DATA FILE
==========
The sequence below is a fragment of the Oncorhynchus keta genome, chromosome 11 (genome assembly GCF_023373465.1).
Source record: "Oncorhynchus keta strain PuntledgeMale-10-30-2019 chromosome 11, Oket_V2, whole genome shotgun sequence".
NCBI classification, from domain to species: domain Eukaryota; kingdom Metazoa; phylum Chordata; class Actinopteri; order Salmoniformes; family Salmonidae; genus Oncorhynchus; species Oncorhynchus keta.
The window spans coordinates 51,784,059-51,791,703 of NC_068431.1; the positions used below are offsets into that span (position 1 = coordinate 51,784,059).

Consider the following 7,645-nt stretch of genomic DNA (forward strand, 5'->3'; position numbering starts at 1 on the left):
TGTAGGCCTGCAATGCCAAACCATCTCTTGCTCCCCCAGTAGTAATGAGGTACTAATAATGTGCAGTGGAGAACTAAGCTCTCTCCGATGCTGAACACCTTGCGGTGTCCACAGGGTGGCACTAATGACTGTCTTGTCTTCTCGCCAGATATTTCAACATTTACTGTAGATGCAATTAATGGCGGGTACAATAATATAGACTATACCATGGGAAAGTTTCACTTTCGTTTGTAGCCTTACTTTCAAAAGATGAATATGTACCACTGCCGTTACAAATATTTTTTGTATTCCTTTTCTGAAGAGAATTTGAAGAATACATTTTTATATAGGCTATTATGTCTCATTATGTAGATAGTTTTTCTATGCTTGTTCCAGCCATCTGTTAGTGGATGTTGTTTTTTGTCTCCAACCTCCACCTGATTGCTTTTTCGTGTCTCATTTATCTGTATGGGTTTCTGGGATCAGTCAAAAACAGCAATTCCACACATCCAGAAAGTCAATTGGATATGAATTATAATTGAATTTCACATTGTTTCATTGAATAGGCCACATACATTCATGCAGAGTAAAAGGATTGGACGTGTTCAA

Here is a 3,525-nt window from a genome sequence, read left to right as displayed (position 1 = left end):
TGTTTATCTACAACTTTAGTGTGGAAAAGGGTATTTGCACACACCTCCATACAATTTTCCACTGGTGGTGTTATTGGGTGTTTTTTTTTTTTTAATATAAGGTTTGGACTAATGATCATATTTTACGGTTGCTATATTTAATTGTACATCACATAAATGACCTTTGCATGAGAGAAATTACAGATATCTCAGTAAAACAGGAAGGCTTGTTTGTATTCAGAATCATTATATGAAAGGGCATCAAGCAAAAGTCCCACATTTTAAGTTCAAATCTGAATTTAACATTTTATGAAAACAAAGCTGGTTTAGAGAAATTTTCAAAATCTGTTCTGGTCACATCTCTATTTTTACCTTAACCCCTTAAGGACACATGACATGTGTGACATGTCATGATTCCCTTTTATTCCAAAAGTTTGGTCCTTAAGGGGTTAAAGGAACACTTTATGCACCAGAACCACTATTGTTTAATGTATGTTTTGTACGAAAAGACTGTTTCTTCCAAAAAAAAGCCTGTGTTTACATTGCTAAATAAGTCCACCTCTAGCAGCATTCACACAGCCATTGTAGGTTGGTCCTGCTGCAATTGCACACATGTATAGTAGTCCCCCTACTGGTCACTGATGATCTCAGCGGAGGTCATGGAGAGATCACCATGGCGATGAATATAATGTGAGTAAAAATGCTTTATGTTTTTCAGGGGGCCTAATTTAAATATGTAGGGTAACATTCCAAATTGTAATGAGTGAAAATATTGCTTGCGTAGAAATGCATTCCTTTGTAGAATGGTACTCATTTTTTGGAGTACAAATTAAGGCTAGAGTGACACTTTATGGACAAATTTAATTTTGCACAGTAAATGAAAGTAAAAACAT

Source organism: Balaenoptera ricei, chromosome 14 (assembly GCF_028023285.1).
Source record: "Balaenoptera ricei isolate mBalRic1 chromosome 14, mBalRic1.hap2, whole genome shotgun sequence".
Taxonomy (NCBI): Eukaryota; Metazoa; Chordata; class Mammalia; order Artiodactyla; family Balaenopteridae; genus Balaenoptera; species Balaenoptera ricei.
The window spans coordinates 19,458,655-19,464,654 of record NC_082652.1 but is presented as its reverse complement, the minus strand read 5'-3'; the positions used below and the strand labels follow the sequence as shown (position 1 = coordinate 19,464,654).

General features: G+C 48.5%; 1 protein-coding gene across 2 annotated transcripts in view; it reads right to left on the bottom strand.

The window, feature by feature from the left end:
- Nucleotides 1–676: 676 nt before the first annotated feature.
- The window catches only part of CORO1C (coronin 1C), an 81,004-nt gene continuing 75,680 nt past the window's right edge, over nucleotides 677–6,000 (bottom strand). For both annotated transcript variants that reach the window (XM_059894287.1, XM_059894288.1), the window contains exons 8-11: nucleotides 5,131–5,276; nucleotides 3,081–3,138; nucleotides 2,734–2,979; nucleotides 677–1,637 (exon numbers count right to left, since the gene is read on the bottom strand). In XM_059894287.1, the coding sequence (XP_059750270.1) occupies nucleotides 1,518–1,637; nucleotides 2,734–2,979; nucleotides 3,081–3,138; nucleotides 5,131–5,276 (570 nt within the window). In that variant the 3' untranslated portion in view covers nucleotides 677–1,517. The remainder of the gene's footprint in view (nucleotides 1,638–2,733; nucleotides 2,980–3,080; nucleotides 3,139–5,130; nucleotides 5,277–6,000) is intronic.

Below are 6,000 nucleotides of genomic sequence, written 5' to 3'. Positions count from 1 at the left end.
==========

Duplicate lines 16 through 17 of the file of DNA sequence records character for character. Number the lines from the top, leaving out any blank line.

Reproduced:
- The window catches only part of CORO1C (coronin 1C), an 81,004-nt gene continuing 75,680 nt past the window's right edge, over nucleotides 677–6,000 (bottom strand). For both annotated transcript variants that reach the window (XM_059894287.1, XM_059894288.1), the window contains exons 8-11: nucleotides 5,131–5,276; nucleotides 3,081–3,138; nucleotides 2,734–2,979; nucleotides 677–1,637 (exon numbers count right to left, since the gene is read on the bottom strand). In XM_059894287.1, the coding sequence (XP_059750270.1) occupies nucleotides 1,518–1,637; nucleotides 2,734–2,979; nucleotides 3,081–3,138; nucleotides 5,131–5,276 (570 nt within the window). In that variant the 3' untranslated portion in view covers nucleotides 677–1,517. The remainder of the gene's footprint in view (nucleotides 1,638–2,733; nucleotides 2,980–3,080; nucleotides 3,139–5,130; nucleotides 5,277–6,000) is intronic.

Below are 6,000 nucleotides of genomic sequence, written 5' to 3'. Positions count from 1 at the left end.